The bribery investigation into GlaxoSmithKline (GSK) China is completed and the case has been handed over to prosecutors, police in Changsha, Hunan Province, said Wednesday.
Mark Reilly, a British national and former manager of GSK China, is accused of pressing his sales teams to bribe hospitals, doctors and other medical institutions in exchange for sales deals and billions worth of illegal revenue, the Xinhua News Agency reported.
A total of 46 suspects are involved in the case. Two executives, Zhang Guowei and Zhao Hongyan, are also suspected of bribing Beijing and Shanghai government officials to escape the probe, Xinhua reported.
Reilly allegedly raised GSK China's revenue through bribery from 3.9 billion yuan ($0.63 billion) in 2009 to 6.9 billion yuan in 2012 since he became the head of prescription drugs at GSK China in January 2009.
He was then promoted to general manager of GSK China in November 2012.
The cost for bribery and sales team expansion was transferred to Chinese customers, as some GSK products are seven times more expensive than the same products sold in other countries, Xinhua reported.
All the related transactions were settled through their overseas bank accounts, investigators said.
A GSK China spokesperson told the Global Times in an e-mail Wednesday that the firm has met with the Ministry of Public Security to discuss the case. They pledged to cooperate fully with authorities and prosecutors are now reviewing the case.
Changsha police, who have headed up the investigation, declined to comment when reached by the Global Times.
The whereabouts of Reilly is currently unknown, and it is not known if he is under detention. He had left China but returned last year to help the investigation. He was banned from leaving China, The Telegraph reported in October 2013.
A spokesman for the British Consulate in Shanghai said officials were in regular contact with Reilly and were providing consular assistance, but refused to comment on Reilly's whereabouts, Reuters reported Wednesday.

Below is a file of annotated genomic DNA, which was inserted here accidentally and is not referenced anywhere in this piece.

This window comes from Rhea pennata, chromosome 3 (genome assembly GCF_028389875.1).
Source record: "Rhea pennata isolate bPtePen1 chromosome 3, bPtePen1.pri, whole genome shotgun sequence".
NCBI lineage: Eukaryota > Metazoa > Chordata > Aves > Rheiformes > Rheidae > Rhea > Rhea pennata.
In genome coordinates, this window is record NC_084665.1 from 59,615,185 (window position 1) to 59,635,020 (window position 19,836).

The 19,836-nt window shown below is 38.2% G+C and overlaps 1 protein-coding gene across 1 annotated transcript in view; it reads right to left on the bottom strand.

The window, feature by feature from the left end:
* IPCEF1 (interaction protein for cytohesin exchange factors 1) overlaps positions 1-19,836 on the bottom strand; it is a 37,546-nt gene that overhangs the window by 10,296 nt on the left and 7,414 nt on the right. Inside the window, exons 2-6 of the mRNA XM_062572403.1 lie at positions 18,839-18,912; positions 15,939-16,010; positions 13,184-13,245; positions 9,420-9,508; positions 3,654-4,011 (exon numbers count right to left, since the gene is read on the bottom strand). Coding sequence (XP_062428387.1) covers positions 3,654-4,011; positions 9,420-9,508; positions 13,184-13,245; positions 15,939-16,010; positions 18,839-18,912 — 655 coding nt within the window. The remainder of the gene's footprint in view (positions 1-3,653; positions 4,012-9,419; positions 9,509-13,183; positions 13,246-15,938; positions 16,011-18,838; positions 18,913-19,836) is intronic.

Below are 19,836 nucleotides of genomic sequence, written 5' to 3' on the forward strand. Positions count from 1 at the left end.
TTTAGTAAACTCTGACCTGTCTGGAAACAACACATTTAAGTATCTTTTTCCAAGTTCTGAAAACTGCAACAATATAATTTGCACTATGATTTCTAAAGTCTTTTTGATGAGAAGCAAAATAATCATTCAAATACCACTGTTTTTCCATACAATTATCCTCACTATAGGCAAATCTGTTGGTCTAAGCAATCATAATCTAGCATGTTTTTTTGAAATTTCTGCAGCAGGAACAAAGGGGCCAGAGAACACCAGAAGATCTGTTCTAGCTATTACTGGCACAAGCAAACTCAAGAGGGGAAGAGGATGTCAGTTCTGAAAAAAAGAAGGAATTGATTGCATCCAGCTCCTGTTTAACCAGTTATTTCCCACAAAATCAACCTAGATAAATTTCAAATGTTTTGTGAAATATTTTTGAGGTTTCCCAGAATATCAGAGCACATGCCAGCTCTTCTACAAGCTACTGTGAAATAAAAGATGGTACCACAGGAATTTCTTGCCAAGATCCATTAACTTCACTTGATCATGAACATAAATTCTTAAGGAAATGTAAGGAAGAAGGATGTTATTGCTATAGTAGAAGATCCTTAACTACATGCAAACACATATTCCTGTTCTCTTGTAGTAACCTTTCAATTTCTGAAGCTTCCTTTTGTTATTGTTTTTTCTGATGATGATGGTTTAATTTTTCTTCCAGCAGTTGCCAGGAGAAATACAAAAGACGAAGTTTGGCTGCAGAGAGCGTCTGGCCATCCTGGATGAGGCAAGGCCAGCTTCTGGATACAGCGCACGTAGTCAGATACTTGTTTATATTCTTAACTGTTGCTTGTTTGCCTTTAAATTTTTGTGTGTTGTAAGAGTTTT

One of the suspects, a doctor at a hospital in Hunan, told Xinhua that a GSK sales representative approached him in March 2012 and offered him 20 yuan for every box of Heptodin he prescribed and 100 yuan for every new patient who started taking the drug.
The doctor, surnamed Li, prescribed 150 to 200 boxes of Heptodin and recruited extra patients. The deal brought him about 4,800 yuan of extra monthly income. Heptodin is a hepatitis B antidote.
Zhang, a key suspect and the then vice president and human resources director of GSK China, told Xinhua the global headquarters imposed high sales growth targets in China so as to compensate for the recession in US and European markets.
"This is not a singular case, but one of the examples showing China's increasing effort in fighting corruption," said Zhu Guohua, a law professor at Tongji University.
Multinational corporations from the US, Japan and Germany have been involved in graft scandals in recent years, and more will be revealed, Zhu said, adding the government will tighten the law on corruption in the commercial sector.